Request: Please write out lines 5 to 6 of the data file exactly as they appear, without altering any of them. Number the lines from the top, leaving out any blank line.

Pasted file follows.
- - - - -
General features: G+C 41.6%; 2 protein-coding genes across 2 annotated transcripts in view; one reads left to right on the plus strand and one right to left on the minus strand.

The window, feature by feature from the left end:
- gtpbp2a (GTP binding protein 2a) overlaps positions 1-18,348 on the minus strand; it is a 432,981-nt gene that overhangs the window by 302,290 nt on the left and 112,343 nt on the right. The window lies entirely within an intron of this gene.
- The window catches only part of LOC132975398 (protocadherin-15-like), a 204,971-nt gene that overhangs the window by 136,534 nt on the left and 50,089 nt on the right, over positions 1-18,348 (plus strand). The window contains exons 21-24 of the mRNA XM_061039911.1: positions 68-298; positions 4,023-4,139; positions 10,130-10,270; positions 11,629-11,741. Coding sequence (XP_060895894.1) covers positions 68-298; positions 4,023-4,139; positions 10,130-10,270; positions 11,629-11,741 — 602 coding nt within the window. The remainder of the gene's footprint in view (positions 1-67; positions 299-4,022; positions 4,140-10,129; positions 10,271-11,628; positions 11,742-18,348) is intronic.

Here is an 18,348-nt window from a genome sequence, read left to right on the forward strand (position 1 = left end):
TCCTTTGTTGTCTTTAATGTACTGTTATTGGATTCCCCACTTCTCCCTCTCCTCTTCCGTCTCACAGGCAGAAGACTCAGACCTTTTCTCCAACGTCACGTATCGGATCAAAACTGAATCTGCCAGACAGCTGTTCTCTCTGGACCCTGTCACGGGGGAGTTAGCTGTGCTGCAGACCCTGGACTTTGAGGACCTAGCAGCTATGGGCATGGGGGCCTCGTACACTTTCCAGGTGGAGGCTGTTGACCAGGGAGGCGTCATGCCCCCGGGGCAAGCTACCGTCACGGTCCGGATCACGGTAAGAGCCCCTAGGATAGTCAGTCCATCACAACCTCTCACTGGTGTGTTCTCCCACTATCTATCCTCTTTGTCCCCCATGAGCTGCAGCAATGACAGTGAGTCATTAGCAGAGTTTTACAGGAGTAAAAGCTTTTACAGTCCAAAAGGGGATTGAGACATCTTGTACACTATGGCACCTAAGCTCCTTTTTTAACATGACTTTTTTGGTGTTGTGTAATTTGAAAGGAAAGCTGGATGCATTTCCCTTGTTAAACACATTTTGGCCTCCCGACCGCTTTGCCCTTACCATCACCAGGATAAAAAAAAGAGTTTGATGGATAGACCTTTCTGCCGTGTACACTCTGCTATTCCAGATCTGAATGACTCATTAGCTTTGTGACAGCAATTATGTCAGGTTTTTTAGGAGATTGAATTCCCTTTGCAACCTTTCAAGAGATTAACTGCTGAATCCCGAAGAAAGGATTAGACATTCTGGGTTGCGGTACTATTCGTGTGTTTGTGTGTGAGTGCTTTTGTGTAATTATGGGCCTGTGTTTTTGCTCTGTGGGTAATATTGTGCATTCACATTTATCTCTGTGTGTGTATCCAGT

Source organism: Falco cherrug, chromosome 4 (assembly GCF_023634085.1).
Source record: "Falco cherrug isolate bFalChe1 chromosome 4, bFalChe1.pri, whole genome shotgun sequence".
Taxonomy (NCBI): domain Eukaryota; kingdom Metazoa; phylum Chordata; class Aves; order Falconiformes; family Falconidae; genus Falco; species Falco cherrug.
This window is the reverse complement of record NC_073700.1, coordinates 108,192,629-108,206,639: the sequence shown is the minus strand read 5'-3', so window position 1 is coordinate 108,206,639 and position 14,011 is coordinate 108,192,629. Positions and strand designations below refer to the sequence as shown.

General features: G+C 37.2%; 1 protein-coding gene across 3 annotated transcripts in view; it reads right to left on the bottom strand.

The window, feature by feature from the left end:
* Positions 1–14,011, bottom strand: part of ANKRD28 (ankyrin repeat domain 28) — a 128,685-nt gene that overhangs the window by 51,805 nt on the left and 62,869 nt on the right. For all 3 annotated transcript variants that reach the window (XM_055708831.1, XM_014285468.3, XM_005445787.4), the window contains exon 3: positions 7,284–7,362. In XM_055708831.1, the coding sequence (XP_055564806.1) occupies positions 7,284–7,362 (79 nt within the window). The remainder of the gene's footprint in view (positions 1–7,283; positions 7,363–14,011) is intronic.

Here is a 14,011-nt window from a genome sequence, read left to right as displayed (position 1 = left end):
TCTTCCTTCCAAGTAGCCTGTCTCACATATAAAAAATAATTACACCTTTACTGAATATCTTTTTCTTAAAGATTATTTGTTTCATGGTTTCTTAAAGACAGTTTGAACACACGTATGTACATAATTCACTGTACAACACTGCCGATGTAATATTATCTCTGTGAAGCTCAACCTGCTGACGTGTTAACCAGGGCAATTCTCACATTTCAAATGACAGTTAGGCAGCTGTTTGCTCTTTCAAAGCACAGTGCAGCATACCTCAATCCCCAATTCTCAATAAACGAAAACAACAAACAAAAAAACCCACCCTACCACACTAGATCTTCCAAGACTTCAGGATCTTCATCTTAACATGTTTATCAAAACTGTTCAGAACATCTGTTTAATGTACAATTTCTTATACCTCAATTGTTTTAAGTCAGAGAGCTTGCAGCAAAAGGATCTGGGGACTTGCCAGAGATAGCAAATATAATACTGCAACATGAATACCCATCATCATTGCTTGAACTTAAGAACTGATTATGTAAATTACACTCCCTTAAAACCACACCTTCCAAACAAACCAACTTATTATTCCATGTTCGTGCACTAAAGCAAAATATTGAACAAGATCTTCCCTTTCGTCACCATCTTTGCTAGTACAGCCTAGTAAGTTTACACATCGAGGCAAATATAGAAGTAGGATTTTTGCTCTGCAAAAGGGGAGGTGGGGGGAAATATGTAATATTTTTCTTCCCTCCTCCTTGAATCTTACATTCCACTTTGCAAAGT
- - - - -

Here is an 18,348-nt window from a genome sequence, read left to right on the forward strand (position 1 = left end):
TCCTTTGTTGTCTTTAATGTACTGTTATTGGATTCCCCACTTCTCCCTCTCCTCTTCCGTCTCACAGGCAGAAGACTCAGACCTTTTCTCCAACGTCACGTATCGGATCAAAACTGAATCTGCCAGACAGCTGTTCTCTCTGGACCCTGTCACGGGGGAGTTAGCTGTGCTGCAGACCCTGGACTTTGAGGACCTAGCAGCTATGGGCATGGGGGCCTCGTACACTTTCCAGGTGGAGGCTGTTGACCAGGGAGGCGTCATGCCCCCGGGGCAAGCTACCGTCACGGTCCGGATCACGGTAAGAGCCCCTAGGATAGTCAGTCCATCACAACCTCTCACTGGTGTGTTCTCCCACTATCTATCCTCTTTGTCCCCCATGAGCTGCAGCAATGACAGTGAGTCATTAGCAGAGTTTTACAGGAGTAAAAGCTTTTACAGTCCAAAAGGGGATTGAGACATCTTGTACACTATGGCACCTAAGCTCCTTTTTTAACATGACTTTTTTGGTGTTGTGTAATTTGAAAGGAAAGCTGGATGCATTTCCCTTGTTAAACACATTTTGGCCTCCCGACCGCTTTGCCCTTACCATCACCAGGATAAAAAAAAGAGTTTGATGGATAGACCTTTCTGCCGTGTACACTCTGCTATTCCAGATCTGAATGACTCATTAGCTTTGTGACAGCAATTATGTCAGGTTTTTTAGGAGATTGAATTCCCTTTGCAACCTTTCAAGAGATTAACTGCTGAATCCCGAAGAAAGGATTAGACATTCTGGGTTGCGGTACTATTCGTGTGTTTGTGTGTGAGTGCTTTTGTGTAATTATGGGCCTGTGTTTTTGCTCTGTGGGTAATATTGTGCATTCACATTTATCTCTGTGTGTGTATCCAGT